Of course all of these brain processes could (and in humans indeed do) have their conscious counterparts like Perception, Volition,episodic Memory, Feelings and Deliberation/thought. That is a different story for a new blog post!
And of course one can also conceive the above in pure reductionist form as a chain below:
sense–>recognize & learn–>evaluate options and decide–>emote and activate action tendencies->execute and move.
and then one can also say that movement leads to new sensation and the above is not a chain , but a part of cycle; all that is valid, but I would sincerely request my readers to consider the possibility of spontaneous and self-driven behavior as separate from reactive motor behavior.
12 th of February was Darwin day, and I decided to study an original text of Darwin to honor the occasion. I chose the ‘Expression of emotions in Man and animals’ as my first text as I am familiar with the work of Paul Ekman and have had a deep fascination with the subject and wanted to find out how much Darwin had anticipated and got right in his times.I have only read the introduction and the first chapter till now, but am surprised at the level of modernity visible in Darwin’s analysis.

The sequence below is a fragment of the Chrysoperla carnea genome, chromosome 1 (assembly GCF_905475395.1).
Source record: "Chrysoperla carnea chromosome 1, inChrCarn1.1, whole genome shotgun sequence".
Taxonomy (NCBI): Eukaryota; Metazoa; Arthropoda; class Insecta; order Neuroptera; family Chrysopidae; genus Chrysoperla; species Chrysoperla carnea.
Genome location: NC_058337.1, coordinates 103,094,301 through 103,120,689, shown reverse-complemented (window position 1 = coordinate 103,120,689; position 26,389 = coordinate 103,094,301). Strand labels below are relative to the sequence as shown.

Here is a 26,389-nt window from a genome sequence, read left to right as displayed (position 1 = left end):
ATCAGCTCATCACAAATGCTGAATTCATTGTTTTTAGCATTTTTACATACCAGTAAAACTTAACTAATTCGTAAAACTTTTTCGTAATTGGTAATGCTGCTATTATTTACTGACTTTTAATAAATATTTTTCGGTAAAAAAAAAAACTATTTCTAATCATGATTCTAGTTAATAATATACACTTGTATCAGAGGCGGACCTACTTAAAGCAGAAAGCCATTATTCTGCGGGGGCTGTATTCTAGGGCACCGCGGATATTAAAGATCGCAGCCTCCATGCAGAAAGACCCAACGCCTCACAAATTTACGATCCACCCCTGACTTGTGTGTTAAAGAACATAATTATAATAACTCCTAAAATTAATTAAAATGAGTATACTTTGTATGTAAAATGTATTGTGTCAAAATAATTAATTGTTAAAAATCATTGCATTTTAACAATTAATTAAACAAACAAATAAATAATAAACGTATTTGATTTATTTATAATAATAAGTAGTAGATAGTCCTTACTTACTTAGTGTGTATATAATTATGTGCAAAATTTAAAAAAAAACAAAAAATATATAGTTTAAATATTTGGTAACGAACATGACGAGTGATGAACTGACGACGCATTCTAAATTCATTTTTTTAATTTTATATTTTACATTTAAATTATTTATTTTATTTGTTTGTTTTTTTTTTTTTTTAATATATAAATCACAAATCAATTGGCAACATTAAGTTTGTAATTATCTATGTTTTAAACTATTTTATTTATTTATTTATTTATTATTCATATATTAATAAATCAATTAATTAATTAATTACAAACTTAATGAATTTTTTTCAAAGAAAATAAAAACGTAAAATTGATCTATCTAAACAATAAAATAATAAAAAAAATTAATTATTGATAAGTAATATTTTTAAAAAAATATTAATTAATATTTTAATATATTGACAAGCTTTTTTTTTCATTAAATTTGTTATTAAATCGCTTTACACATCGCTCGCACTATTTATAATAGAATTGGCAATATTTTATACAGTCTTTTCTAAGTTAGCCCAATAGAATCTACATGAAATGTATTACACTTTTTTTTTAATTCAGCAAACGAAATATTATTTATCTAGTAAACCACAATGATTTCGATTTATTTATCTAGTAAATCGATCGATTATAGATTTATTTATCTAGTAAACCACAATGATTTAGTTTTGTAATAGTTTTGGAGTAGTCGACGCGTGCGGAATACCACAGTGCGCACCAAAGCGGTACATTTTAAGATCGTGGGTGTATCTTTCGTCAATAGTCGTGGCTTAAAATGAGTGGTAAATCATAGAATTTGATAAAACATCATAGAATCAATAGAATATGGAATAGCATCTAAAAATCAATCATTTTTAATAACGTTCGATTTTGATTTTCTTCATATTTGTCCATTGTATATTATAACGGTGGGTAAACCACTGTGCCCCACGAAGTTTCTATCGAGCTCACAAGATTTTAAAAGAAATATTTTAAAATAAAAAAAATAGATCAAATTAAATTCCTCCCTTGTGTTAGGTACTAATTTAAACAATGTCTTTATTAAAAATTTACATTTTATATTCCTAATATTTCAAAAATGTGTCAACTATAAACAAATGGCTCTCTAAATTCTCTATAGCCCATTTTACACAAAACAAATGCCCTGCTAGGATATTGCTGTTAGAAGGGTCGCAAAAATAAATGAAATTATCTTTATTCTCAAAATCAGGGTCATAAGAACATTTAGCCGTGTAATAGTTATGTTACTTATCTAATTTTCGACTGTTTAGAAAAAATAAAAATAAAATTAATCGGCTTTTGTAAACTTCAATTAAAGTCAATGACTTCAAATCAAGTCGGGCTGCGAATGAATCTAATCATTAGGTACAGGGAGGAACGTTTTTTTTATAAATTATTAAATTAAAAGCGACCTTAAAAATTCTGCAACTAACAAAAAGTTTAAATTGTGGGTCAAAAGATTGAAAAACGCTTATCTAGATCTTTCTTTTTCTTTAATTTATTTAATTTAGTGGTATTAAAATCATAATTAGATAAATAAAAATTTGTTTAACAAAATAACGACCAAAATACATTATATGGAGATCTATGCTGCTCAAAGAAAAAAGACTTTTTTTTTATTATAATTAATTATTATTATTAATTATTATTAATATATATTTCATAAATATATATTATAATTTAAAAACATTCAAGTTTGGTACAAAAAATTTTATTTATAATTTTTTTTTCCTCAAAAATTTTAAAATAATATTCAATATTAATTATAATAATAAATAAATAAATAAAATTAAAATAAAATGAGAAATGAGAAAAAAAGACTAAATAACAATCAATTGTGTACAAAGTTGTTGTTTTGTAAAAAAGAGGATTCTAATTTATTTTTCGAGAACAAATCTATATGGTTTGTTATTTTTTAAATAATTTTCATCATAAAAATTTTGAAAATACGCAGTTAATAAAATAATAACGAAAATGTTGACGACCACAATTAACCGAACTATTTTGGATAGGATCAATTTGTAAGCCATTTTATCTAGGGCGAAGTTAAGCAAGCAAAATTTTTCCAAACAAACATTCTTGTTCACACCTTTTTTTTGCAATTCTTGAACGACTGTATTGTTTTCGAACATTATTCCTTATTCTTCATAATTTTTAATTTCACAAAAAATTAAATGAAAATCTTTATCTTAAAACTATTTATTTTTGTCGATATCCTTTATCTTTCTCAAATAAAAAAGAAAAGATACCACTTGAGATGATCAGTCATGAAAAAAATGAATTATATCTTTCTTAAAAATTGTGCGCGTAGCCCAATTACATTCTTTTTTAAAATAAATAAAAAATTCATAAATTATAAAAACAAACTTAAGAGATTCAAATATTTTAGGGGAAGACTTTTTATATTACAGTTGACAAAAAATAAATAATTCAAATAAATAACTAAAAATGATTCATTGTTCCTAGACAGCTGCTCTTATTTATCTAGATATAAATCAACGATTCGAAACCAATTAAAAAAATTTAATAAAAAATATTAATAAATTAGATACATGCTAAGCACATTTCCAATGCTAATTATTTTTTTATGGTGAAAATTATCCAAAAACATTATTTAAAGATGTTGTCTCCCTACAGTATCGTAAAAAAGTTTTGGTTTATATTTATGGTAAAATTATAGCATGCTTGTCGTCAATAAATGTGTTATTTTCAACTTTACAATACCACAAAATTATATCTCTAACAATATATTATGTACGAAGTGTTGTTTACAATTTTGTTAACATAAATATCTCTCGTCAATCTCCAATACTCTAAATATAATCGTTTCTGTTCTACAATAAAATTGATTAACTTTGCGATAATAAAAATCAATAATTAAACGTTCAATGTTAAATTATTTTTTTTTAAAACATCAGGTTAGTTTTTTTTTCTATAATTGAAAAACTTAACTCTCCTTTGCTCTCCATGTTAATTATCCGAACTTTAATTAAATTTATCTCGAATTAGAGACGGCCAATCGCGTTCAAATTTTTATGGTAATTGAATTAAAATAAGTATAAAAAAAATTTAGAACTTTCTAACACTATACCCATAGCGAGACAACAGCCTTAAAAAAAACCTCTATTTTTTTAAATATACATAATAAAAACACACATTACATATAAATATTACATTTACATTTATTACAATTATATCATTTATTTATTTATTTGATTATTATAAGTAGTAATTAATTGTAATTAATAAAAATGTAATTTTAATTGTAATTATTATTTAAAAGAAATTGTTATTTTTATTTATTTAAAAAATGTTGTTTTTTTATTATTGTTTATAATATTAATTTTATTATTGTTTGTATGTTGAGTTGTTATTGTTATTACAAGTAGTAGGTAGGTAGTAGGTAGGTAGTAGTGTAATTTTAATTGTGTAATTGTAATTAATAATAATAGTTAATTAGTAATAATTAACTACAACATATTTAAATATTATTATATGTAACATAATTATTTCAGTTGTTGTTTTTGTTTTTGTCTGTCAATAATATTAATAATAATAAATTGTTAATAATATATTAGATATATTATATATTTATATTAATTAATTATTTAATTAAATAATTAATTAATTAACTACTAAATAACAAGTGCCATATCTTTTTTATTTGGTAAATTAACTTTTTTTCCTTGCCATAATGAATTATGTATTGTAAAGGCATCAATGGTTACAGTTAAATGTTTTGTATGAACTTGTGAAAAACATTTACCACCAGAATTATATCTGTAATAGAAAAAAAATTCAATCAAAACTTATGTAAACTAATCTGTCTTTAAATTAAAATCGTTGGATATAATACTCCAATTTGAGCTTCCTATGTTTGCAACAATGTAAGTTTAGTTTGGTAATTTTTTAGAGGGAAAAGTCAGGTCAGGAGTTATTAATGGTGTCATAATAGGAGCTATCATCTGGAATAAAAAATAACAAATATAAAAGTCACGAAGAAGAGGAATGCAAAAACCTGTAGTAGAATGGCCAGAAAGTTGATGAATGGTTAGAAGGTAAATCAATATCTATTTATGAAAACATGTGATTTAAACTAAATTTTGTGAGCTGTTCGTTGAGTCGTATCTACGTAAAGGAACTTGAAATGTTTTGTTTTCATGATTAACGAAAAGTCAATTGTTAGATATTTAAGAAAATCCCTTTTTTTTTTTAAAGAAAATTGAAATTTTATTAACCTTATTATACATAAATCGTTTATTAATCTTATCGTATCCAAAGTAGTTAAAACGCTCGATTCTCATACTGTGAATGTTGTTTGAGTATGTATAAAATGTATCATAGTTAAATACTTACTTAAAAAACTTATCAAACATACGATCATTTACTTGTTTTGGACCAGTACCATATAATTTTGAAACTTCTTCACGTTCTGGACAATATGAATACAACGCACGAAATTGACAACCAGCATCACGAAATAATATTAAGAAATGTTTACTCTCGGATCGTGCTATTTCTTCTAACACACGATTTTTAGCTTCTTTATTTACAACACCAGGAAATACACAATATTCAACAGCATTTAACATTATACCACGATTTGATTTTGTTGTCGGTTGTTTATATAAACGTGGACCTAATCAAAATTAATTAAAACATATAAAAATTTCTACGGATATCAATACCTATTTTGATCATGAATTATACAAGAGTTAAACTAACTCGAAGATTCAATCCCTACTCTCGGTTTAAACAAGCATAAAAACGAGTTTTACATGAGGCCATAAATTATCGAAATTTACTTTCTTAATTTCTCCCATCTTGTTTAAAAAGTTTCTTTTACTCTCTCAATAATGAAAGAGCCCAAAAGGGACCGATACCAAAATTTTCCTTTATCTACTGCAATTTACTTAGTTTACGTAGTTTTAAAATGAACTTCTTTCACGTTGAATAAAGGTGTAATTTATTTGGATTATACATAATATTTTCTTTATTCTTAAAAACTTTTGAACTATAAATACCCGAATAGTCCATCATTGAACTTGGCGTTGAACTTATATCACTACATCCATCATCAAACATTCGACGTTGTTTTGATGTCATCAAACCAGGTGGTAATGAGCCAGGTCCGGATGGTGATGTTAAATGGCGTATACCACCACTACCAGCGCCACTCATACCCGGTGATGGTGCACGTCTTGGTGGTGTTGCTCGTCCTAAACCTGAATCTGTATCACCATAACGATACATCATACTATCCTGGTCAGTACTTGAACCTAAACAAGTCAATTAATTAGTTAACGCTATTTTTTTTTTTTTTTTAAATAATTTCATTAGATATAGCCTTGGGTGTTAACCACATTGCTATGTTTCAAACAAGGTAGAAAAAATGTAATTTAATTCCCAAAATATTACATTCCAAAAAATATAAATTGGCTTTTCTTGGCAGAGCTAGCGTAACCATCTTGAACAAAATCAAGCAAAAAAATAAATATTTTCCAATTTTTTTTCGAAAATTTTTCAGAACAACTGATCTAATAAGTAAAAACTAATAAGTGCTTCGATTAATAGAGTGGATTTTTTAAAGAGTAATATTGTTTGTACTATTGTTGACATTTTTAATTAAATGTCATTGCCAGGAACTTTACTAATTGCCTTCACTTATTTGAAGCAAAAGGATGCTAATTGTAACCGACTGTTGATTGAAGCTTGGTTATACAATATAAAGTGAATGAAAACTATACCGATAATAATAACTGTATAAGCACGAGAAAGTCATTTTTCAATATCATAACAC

Of course Darwin takes an evolutionary view on the subject and is also cognizant of the subtleness of the entire field.
He who admits on general grounds that the structure and habits of all animals have been gradually evolved, will look at the whole subject of Expression in a new and interesting light.
The study of Expression is difficult, owing to the movements being often extremely slight, and of a fleeting nature. A difference may be clearly perceived, and yet it may be impossible, at least I have found it so, to state in what the difference consists. When we witness any deep emotion, our sympathy is so strongly excited, that close observation is forgotten or rendered almost impossible; of which fact I have had many curious proofs. Our imagination is another and still more serious source of error; for if from the nature of the circumstances we expect to see any expression, we readily imagine its presence. Notwithstanding Dr. Duchenne’s great experience, he for a long time fancied, as he states, that several muscles contracted under certain emotions, whereas he ultimately convinced himself that the movement was confined to a single muscle.